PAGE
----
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Benefiting from I/O Virtualization in 2010 and Beyond

What do Virtualization and Cloud executives think about 2010?  Find out in this VMblog.com series exclusive.

Contributed Article by Bob Napaa, Virtensys VP of Marketing and Business Development

Benefiting from I/O Virtualization in 2010 and Beyond

I see 2010 as the beginning of a new IT infrastructure refresh cycle. This cycle will not be based only on the standard technology refresh cycle, as in previous years, but will also be driven by the strategic business needs to adapt to the rapid rate of changing market conditions.  IT managers will use data center agility, cost reduction, green IT, and enhanced manageability as the primary criteria in their data center architecture and purchasing decisions.

Server and storage virtualization will become much more prevalent and "cross the chasm" into the main stream, with an increased number of IT managers deploying them in their environments and across multiple platforms. Server and storage virtualization will also make more inroads into the small and medium-size business (SMB) market as benefits of deploying virtualization become more attractive.  

Having said that, there is another area in the IT infrastructure that has not been optimized in the past and that that will play a major role in 2010 in helping businesses meet their increasing requirements. I am referring to the last bastion of dedicated hardware in the data center that has not been virtualized yet: the I/O infrastructure.

2009 saw an increased demand for virtual I/O as IT managers realized that the current method of deploying server I/O was creating bottlenecks in their data centers. For the past number years, there has always been a one-to-one relationship between servers and I/O. This traditional I/O deployment model makes the I/O infrastructure inflexible, over-provisioned, under-utilized, expensive, and complex to manage and maintain.  It also results in wasted energy consumption and increased cooling requirements. Traditional I/O limits IT managers' capability to quickly respond to changing business conditions and take full advantage of server and storage virtualization.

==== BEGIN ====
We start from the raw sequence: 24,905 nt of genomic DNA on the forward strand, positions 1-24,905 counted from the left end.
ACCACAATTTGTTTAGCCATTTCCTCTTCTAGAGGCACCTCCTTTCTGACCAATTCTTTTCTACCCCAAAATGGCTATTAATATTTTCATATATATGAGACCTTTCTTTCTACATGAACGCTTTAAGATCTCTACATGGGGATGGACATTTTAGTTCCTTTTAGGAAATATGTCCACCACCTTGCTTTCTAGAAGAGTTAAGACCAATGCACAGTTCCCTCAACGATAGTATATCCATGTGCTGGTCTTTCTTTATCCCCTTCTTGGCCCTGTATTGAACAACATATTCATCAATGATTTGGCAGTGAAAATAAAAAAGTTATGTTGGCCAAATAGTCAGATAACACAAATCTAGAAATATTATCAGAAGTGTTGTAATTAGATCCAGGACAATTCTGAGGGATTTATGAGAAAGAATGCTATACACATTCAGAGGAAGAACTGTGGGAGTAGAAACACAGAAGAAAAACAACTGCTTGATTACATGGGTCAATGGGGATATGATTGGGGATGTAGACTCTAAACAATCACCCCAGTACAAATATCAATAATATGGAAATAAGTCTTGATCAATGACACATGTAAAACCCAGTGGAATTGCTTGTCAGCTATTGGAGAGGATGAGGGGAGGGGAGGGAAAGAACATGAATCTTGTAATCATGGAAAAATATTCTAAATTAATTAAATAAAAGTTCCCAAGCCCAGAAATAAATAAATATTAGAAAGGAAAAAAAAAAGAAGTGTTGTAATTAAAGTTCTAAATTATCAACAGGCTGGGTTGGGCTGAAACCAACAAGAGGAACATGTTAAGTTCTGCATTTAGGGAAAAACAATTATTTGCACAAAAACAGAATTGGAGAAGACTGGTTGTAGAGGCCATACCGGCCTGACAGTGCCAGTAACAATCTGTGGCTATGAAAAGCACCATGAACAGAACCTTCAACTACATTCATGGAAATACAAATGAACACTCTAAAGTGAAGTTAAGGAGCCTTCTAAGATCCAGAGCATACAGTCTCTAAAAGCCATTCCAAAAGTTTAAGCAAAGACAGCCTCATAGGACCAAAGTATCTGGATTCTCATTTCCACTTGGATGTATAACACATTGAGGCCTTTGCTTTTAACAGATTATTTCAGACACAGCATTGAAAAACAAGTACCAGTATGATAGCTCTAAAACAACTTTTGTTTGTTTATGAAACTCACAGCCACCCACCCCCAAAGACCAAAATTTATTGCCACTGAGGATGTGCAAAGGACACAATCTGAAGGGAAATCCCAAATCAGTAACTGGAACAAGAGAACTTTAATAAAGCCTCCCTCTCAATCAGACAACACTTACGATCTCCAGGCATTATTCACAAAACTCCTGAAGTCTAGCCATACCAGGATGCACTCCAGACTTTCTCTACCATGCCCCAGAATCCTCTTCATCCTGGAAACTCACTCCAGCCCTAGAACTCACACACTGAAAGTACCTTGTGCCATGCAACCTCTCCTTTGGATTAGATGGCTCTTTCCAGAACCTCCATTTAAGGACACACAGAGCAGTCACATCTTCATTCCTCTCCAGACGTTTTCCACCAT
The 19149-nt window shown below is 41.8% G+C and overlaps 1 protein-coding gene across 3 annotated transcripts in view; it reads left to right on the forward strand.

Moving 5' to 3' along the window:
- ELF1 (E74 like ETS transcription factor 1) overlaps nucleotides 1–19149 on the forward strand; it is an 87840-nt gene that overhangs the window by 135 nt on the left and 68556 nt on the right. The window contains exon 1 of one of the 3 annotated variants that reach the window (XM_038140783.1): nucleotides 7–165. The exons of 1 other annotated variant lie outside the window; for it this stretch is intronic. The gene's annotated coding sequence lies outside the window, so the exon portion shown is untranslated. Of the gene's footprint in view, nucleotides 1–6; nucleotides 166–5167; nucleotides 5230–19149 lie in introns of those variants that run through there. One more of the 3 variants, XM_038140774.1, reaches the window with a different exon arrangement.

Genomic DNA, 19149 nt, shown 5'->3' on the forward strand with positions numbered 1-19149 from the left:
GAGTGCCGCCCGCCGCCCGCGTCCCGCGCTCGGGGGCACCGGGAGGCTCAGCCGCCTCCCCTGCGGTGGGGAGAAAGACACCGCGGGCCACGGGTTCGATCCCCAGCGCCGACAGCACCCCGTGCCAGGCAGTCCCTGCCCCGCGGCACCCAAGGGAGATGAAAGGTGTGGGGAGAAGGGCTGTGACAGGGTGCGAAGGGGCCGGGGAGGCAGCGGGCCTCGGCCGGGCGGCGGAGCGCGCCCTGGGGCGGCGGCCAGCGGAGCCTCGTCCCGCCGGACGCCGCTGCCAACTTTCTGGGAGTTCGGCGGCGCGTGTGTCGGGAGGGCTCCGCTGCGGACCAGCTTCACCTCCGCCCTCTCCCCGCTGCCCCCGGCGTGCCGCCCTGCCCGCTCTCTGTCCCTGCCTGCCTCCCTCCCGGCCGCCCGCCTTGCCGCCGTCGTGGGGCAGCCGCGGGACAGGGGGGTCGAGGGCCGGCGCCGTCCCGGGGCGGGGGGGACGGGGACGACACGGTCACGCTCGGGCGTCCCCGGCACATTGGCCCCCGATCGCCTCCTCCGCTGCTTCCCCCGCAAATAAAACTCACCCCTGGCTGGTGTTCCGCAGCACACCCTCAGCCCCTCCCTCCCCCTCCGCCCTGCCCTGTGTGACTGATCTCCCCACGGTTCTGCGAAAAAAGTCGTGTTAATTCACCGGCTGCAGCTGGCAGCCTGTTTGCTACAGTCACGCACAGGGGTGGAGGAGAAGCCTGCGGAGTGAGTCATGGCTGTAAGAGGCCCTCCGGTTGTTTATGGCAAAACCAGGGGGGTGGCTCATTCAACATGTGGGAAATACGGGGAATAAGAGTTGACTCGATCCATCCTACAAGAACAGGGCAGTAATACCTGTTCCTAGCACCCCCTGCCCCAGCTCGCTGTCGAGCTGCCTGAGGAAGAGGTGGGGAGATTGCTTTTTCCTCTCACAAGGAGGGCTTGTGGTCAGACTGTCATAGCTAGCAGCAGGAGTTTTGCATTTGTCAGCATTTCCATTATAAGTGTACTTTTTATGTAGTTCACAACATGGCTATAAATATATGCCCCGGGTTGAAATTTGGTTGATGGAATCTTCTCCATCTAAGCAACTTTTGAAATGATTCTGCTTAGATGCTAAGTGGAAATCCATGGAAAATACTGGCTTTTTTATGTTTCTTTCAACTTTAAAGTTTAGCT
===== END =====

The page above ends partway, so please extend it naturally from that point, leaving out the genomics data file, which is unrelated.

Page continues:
In 2010, we will see a substantial increase the number of IT managers adopting I/O virtualization (IOV) to further increase the agility and adaptability of data centers while reducing their costs and power consumption.  I/O virtualization can be used in non-virtualized environments or integrated seamlessly with server and storage virtualization to create end-to-end virtualized data centers. The most successful IOV solutions will be those that can be deployed "transparently" and without disrupting any of the existing data center infrastructures, including servers, networks, operating systems, applications, management processes, and I/O resources.

IT managers will select products that do not require a steep learning curve or the introduction of new networks in their data center. IOV solutions must be future-proof, which means that they should be able to virtualize the current I/O infrastructure, and, at the same time, seamlessly support new I/O technologies. I/O virtualization will play a major role in the migration towards converged networks and FCoE. It enables IT administrators to deploy converged network technology at a much lower cost and where and when it is needed. I expect IOV to become a mainstream technology across vertical market segments, as the benefits of the technology can be realized in small and large data center environments.

About the Author

Bob Napaa

Bob brings more than 17 years of high-tech experience to Virtensys. He was previously the VP of marketing and business development for System Solution BU at Alliance Semiconductor, responsible for the BU's P&L. Prior to joining Alliance, Bob was at SiPackets since its inception in 2001 as VP of marketing and business development, where he developed the business and product strategy for the company. He was instrumental in the acquisition of Sipackets by Alliance Semiconductor in 2002. Prior to founding SiPackets, Bob spent more than 10 years at IDT, and his last role was the director of marketing for the Communications and Microprocessor division.

Published Thursday, December 17, 2009 5:56 AM by David Marshall
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